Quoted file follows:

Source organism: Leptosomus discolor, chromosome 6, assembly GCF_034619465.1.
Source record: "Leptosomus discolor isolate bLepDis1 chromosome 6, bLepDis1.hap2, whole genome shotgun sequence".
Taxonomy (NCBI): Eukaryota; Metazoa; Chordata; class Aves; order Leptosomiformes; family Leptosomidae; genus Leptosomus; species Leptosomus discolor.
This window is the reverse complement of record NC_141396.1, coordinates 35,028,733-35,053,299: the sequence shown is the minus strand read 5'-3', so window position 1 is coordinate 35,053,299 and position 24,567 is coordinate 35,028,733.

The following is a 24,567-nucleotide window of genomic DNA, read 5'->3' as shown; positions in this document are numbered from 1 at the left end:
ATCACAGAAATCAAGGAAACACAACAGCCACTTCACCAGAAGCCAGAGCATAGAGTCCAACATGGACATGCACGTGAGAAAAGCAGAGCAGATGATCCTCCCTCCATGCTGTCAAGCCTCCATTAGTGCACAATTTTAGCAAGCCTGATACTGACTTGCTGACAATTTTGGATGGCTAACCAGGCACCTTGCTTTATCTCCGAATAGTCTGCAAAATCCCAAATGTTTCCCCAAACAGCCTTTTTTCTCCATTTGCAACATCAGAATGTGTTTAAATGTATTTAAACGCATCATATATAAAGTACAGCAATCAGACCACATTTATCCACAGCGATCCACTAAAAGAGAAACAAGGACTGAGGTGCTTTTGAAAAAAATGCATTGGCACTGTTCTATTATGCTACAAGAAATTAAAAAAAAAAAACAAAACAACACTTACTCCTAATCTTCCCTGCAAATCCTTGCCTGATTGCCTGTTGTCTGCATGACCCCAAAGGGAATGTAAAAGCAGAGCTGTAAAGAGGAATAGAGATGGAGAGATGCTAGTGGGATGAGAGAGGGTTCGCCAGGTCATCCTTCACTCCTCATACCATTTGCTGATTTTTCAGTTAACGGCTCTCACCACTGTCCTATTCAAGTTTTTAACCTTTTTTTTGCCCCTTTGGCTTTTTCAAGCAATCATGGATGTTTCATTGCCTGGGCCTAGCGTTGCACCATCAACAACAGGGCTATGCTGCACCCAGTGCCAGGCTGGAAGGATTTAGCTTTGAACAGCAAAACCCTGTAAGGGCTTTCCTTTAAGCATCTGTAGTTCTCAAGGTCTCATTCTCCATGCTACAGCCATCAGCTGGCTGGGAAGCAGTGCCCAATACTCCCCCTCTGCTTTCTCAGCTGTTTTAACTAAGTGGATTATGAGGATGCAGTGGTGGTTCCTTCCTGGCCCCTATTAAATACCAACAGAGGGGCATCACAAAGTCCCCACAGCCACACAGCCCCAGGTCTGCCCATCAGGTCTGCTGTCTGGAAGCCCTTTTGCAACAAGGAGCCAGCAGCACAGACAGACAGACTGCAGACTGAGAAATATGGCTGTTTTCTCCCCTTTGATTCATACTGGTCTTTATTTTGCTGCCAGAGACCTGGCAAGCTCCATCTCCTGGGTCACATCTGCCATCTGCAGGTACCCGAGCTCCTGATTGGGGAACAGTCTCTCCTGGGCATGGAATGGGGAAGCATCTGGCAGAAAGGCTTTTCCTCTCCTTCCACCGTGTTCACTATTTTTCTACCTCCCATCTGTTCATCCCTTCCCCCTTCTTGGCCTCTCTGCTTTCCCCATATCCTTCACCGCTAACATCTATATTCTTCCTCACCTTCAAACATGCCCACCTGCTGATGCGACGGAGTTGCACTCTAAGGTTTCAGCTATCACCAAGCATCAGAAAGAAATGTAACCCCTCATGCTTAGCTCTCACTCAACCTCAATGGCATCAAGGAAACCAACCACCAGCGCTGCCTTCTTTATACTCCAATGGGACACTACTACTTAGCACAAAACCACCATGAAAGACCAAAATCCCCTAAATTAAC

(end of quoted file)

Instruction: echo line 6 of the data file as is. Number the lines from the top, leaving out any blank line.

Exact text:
ATCACAGAAATCAAGGAAACACAACAGCCACTTCACCAGAAGCCAGAGCATAGAGTCCAACATGGACATGCACGTGAGAAAAGCAGAGCAGATGATCCTCCCTCCATGCTGTCAAGCCTCCATTAGTGCACAATTTTAGCAAGCCTGATACTGACTTGCTGACAATTTTGGATGGCTAACCAGGCACCTTGCTTTATCTCCGAATAGTCTGCAAAATCCCAAATGTTTCCCCAAACAGCCTTTTTTCTCCATTTGCAACATCAGAATGTGTTTAAATGTATTTAAACGCATCATATATAAAGTACAGCAATCAGACCACATTTATCCACAGCGATCCACTAAAAGAGAAACAAGGACTGAGGTGCTTTTGAAAAAAATGCATTGGCACTGTTCTATTATGCTACAAGAAATTAAAAAAAAAAAACAAAACAACACTTACTCCTAATCTTCCCTGCAAATCCTTGCCTGATTGCCTGTTGTCTGCATGACCCCAAAGGGAATGTAAAAGCAGAGCTGTAAAGAGGAATAGAGATGGAGAGATGCTAGTGGGATGAGAGAGGGTTCGCCAGGTCATCCTTCACTCCTCATACCATTTGCTGATTTTTCAGTTAACGGCTCTCACCACTGTCCTATTCAAGTTTTTAACCTTTTTTTTGCCCCTTTGGCTTTTTCAAGCAATCATGGATGTTTCATTGCCTGGGCCTAGCGTTGCACCATCAACAACAGGGCTATGCTGCACCCAGTGCCAGGCTGGAAGGATTTAGCTTTGAACAGCAAAACCCTGTAAGGGCTTTCCTTTAAGCATCTGTAGTTCTCAAGGTCTCATTCTCCATGCTACAGCCATCAGCTGGCTGGGAAGCAGTGCCCAATACTCCCCCTCTGCTTTCTCAGCTGTTTTAACTAAGTGGATTATGAGGATGCAGTGGTGGTTCCTTCCTGGCCCCTATTAAATACCAACAGAGGGGCATCACAAAGTCCCCACAGCCACACAGCCCCAGGTCTGCCCATCAGGTCTGCTGTCTGGAAGCCCTTTTGCAACAAGGAGCCAGCAGCACAGACAGACAGACTGCAGACTGAGAAATATGGCTGTTTTCTCCCCTTTGATTCATACTGGTCTTTATTTTGCTGCCAGAGACCTGGCAAGCTCCATCTCCTGGGTCACATCTGCCATCTGCAGGTACCCGAGCTCCTGATTGGGGAACAGTCTCTCCTGGGCATGGAATGGGGAAGCATCTGGCAGAAAGGCTTTTCCTCTCCTTCCACCGTGTTCACTATTTTTCTACCTCCCATCTGTTCATCCCTTCCCCCTTCTTGGCCTCTCTGCTTTCCCCATATCCTTCACCGCTAACATCTATATTCTTCCTCACCTTCAAACATGCCCACCTGCTGATGCGACGGAGTTGCACTCTAAGGTTTCAGCTATCACCAAGCATCAGAAAGAAATGTAACCCCTCATGCTTAGCTCTCACTCAACCTCAATGGCATCAAGGAAACCAACCACCAGCGCTGCCTTCTTTATACTCCAATGGGACACTACTACTTAGCACAAAACCACCATGAAAGACCAAAATCCCCTAAATTAAC